A Sad Sermon
It was too good to last. The post-attack-on-America spirit of unity and good will, the inspiring altruism and powerful heroism, were all real and are still apparent. But we have now, sadly, seen some very different things as well.
The first signs of ugliness were the depressing reports of looting at Ground Zero, implying that, at least for some, greed had trumped grief. Then came an assortment of other opportunists, like lawyers who chased dazed survivors and mourners with visions of lucrative lawsuits dancing in their heads.
In the Jewish world, though, the proverbial cake was handily taken by Rabbi Uri Regev, leader of the Reform movement's Israeli presence, the Israel Religion Action Center. He decided to co-opt the tragedy that was September 11 for use in his ongoing political battle with those who seek to preserve the Jewish religious tradition in the Jewish State.
In a recent Sabbath sermon at a temple in Cleveland, Rabbi Regev drew an astonishing comparison between what a reporter for the Cleveland Jewish News characterized as the "intolerance and hatred which drove Islamic terrorists to attack the World Trade Center and the Pentagon" and, in the rabbi's words, "our own [i.e. Jewish] religious extremists who feel they have the right to rule other people's lives, spreading the venom of religious fundamentalism."
Rabbi Regev went on to quote Muslim religious leaders who demand that Jews "must be butchered and killed," and to insinuate that similar sentiments are a feature of the very Orthodox, or Haredi, Jewish world. Haredim, he declared, feel they have "license to get rid of infidels."
His evidence, according to the report, is apparently Haredi opposition to Israel's endorsement of American-style "Jewish religious pluralism." "Israel," the rabbi asserted, "is the only country in the free world where Jews are denied their religious identity. We need to band together to fight religious zealots..." And then, in case his listeners somehow missed the insinuated imputation of violence, he added "If we don't learn from the September 11 loss of human lives, we haven't learned anything."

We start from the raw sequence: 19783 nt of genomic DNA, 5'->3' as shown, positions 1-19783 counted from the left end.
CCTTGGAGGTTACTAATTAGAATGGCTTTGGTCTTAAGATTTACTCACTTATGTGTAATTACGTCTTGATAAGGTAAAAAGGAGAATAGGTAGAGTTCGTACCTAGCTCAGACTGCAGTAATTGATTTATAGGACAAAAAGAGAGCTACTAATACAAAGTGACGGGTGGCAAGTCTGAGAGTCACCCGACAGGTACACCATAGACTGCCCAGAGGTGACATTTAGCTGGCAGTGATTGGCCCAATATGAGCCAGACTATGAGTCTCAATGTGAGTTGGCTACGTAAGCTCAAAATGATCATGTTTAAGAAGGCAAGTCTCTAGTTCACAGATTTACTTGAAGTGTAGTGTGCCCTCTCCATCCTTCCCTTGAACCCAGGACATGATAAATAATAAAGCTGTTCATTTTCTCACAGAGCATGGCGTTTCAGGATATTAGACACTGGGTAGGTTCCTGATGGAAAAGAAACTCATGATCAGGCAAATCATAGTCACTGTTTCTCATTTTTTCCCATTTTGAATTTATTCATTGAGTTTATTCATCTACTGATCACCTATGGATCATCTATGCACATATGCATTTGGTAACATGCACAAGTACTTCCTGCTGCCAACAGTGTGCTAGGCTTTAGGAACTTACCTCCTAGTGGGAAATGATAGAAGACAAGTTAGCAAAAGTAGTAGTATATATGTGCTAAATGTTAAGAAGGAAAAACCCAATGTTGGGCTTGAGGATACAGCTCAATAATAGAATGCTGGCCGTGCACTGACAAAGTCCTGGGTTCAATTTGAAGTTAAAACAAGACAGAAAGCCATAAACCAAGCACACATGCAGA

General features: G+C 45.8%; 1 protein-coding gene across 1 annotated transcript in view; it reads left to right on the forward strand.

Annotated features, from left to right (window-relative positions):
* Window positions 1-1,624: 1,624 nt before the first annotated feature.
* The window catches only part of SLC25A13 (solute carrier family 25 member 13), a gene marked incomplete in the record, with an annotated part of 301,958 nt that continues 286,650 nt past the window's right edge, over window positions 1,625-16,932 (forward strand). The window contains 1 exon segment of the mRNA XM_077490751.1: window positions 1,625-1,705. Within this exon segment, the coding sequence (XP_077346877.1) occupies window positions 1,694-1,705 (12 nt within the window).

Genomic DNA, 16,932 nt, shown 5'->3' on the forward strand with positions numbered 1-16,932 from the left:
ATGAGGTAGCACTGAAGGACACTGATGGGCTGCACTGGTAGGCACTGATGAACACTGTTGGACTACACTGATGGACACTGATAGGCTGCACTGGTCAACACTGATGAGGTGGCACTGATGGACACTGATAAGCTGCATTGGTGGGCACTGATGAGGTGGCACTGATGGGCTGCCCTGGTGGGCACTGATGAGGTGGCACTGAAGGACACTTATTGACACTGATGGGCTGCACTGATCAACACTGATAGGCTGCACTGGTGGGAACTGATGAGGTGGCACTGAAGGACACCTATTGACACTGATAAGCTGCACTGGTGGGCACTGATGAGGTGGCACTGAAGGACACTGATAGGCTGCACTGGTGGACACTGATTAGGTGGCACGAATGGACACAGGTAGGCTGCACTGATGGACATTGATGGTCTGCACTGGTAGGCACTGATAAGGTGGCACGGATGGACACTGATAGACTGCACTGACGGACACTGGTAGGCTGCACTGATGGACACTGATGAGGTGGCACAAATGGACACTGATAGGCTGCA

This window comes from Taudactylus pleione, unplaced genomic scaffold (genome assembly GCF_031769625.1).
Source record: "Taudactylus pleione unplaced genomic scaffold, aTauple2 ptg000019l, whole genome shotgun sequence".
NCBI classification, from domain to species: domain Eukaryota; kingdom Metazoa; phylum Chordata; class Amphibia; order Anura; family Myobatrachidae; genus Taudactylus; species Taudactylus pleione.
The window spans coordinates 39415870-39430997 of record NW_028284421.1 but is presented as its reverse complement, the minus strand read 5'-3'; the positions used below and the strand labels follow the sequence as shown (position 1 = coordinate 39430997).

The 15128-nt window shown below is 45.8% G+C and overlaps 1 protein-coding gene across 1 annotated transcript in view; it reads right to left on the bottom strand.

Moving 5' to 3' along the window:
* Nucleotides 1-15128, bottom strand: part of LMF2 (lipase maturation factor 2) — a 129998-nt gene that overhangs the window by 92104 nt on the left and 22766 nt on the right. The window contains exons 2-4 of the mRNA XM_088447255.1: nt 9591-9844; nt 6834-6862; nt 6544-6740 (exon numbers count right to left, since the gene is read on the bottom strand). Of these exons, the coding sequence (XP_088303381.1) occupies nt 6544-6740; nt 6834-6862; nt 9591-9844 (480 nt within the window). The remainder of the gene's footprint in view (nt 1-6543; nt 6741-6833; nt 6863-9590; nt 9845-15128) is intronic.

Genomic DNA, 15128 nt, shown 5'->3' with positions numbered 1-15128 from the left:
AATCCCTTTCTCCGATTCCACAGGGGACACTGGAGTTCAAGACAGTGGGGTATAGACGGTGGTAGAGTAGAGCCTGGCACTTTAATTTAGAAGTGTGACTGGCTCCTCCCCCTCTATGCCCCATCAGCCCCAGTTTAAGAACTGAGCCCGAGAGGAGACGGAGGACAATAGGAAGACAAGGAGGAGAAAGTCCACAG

Reality Check: Israel's Haredim advance their interests through such mechanisms as making their cases to the public and participating in Israel's democratic system, not by engaging in violence against their opponents. They express their ideals through prayer, Torah-study, observance of mitzvot, religious outreach and acts of kindness toward others. They do not seek world domination and do not engage in terrorism. That such even needs to be said is tragic.
No Jew in Israel, moreover, is prevented in any way from living as a Reform Jew - or as a secular Jew, or as a Zen Buddhist. The Reform and Conservative movements are entirely free to try to attract Israelis to their theologies and practices and have made great efforts to do so.
Rabbi Regev knows all that. What irks him, though, is that when it comes to issues of Jewish personal status - marriage, divorce, conversion - Israel has always recognized a single set of Jewish standards: those of the Jewish religious tradition that lies at the roots of all Jews.
Most of Israel's Orthodox community and a sizable portion of its less religiously observant populace maintain that only a single Jewish standard for such things can ensure future Jewish unity, and that the standard should be the one that has served the Jewish people for several millennia. That, as it happens, is the very purpose of the "religious status quo," Israel's embrace of certain central Jewish values, which has served Israel since the time (and which had the support of) the Jewish State's decidedly non-Orthodox founding father, David Ben-Gurion.
The democratically elected representatives of Israel's religiously traditional citizens sit in the Knesset and, when bills are introduced to alter that "religious status quo," they vote their consciences. But they have never sought, and do not seek, to coerce anyone to accept Jewish observance.
Rabbi Regev is entitled, of course, to oppose the religious status quo in Israel, even to disagree with an important part of Israel's body politic. He also has the right - though it would hardly seem to befit a religious leader - to be incensed at the fact that others might dare to have a different vision from his. But he is not - or should not be - welcome to vilify other Jews with whom he disagrees. By doing so, to the point even of equating them with bloodthirsty terrorists, he places himself beyond the pale.
And all Jews of good will, regardless of their affiliations or levels of Jewish observance, should be deeply saddened at his words and - even more - at the feelings that lie behind them.
AM ECHAD RESOURCES
[Rabbi Avi Shafran is director of public affairs for Agudath Israel of America]